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Iraq and some other oil producers taking part in global output cuts think they should reduce supply by an additional 1 percent to help re-balance the market, according to Iraqi Oil Minister Jabbar al-Luaibi. Some also favor extending cuts until the end of 2018, he said.
Producers are talking about what to do next regarding the cuts, al-Luaibi said at a conference in the emirate of Fujairah in the United Arab Emirates. There is “no firm decision yet” on further cuts or any extension of the current reductions, he said.
“Some think that cuts should be extended beyond March, three or four months, or six months, or maybe till the end of 2018,” al-Luaibi said. “Some, like Ecuador and other countries, even Iraq, think there should be another cut of 1 percent.”
The Organization of Petroleum Exporting Countries and major suppliers including Russia agreed to trim output by 1.8 million barrels to clear a global glut, led partly by U.S. shale production. They extended their accord through the first quarter, and ministers from Saudi Arabia, Venezuela, the United Arab Emirates and Russia have said producers may consider prolonging the cuts further. Benchmark Brent crude has slid about 2 percent this year and is currently trading at less than $56 a barrel.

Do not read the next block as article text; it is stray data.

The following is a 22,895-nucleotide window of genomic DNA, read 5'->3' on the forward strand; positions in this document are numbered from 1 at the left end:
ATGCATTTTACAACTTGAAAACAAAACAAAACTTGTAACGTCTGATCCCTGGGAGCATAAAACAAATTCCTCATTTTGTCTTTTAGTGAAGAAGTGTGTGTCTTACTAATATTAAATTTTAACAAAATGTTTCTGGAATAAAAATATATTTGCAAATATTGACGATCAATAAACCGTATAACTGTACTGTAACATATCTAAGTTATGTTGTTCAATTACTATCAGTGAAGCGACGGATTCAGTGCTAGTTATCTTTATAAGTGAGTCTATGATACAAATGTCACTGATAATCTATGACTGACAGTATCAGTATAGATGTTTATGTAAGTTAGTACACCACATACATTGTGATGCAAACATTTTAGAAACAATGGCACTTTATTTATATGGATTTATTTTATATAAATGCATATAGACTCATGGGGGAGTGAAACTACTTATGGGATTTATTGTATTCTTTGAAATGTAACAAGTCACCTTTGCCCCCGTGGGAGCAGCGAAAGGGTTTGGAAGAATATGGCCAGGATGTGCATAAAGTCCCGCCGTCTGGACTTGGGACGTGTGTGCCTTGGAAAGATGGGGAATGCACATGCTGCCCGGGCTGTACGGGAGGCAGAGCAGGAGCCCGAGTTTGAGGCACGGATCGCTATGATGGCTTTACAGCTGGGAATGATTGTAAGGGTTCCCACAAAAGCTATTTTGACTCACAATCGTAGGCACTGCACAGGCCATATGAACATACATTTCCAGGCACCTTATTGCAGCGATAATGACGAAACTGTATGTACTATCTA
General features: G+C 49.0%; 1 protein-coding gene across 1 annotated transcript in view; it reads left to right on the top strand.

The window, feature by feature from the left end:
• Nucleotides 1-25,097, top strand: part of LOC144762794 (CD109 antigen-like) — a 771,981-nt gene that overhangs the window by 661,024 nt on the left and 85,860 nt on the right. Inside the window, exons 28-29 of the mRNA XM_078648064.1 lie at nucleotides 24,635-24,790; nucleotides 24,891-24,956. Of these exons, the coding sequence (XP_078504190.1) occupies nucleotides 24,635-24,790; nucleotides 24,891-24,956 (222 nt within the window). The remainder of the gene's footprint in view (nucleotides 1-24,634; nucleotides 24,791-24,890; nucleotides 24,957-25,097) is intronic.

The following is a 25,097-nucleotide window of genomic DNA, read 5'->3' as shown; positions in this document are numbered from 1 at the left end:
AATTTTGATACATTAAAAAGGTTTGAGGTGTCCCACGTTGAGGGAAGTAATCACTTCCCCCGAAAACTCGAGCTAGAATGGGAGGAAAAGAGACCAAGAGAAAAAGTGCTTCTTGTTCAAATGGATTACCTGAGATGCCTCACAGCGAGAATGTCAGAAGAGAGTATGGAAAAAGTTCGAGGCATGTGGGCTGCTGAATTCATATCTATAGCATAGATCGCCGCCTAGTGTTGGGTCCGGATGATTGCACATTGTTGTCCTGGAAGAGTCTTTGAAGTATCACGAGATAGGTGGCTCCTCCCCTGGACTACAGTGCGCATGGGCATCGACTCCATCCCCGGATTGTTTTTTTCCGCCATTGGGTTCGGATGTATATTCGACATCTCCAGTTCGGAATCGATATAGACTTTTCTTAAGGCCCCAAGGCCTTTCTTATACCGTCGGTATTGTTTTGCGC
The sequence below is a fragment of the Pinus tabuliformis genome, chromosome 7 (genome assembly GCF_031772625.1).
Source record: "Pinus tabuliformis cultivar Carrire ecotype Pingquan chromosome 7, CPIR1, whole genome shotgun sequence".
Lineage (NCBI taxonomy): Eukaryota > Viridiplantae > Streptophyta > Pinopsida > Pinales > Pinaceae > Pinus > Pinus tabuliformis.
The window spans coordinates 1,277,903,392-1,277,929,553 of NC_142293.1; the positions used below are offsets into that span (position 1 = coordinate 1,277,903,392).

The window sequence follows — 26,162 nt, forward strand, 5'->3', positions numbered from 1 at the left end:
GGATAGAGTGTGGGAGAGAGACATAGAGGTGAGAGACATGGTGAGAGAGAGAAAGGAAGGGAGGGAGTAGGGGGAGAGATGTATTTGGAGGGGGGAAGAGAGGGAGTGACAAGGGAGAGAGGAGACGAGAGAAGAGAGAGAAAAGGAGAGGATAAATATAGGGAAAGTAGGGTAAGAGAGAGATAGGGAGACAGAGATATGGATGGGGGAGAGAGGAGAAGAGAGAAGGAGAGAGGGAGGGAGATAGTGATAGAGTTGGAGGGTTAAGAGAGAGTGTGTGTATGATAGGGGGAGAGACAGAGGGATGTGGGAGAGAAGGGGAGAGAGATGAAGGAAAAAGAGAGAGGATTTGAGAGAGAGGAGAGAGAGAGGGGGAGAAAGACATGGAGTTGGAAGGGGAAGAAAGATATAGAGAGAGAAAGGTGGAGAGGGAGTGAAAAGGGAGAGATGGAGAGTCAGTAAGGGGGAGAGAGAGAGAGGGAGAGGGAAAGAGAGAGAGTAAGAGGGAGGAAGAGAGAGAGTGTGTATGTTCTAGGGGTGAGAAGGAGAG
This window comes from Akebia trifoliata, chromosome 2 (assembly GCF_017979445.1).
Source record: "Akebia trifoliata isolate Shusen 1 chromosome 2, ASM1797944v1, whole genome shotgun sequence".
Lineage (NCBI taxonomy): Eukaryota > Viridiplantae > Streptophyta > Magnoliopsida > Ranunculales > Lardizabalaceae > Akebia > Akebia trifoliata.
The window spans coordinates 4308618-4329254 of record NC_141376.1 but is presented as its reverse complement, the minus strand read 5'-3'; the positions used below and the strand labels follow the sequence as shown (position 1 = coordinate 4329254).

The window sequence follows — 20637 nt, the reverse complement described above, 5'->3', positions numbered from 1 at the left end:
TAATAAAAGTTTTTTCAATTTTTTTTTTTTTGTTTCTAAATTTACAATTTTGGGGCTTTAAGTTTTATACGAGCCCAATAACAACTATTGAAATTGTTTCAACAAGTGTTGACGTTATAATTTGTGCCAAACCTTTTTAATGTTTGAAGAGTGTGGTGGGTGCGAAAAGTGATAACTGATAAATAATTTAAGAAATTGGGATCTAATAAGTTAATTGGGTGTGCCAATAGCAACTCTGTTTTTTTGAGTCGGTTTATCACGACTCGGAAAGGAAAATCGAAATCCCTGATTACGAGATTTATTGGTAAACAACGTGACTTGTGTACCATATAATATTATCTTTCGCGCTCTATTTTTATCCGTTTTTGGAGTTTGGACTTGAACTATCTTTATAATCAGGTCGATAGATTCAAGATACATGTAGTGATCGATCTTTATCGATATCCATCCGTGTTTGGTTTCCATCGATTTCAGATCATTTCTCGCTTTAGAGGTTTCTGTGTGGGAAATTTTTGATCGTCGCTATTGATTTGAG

OPEC’s decreases in output “are going OK,” while non-OPEC compliance with the targets is less than that of the group, though this is to be expected, al-Luaibi said. Oil prices and the global market are improving, and Iraq sees a “positive trend” in crude markets, he said. Oil demand will continue to increase in the coming two to three years, he said.
Iraq, OPEC’s second-biggest producer, is exceeding its targeted reduction of 210,000 barrels a day by cutting 270,000 barrels a day, al-Luaibi said. Iraq is now pumping 4.32 million or 4.35 million barrels a day, he said. Before the cuts started in January, the country was pumping 4.565 million barrels a day, he said.
Supply and demand in the global oil market are likely to balance out by the end of 2018 thanks to a pick-up in demand, notably from the transport sector, Organisation of the Petroleum Exporting Coun
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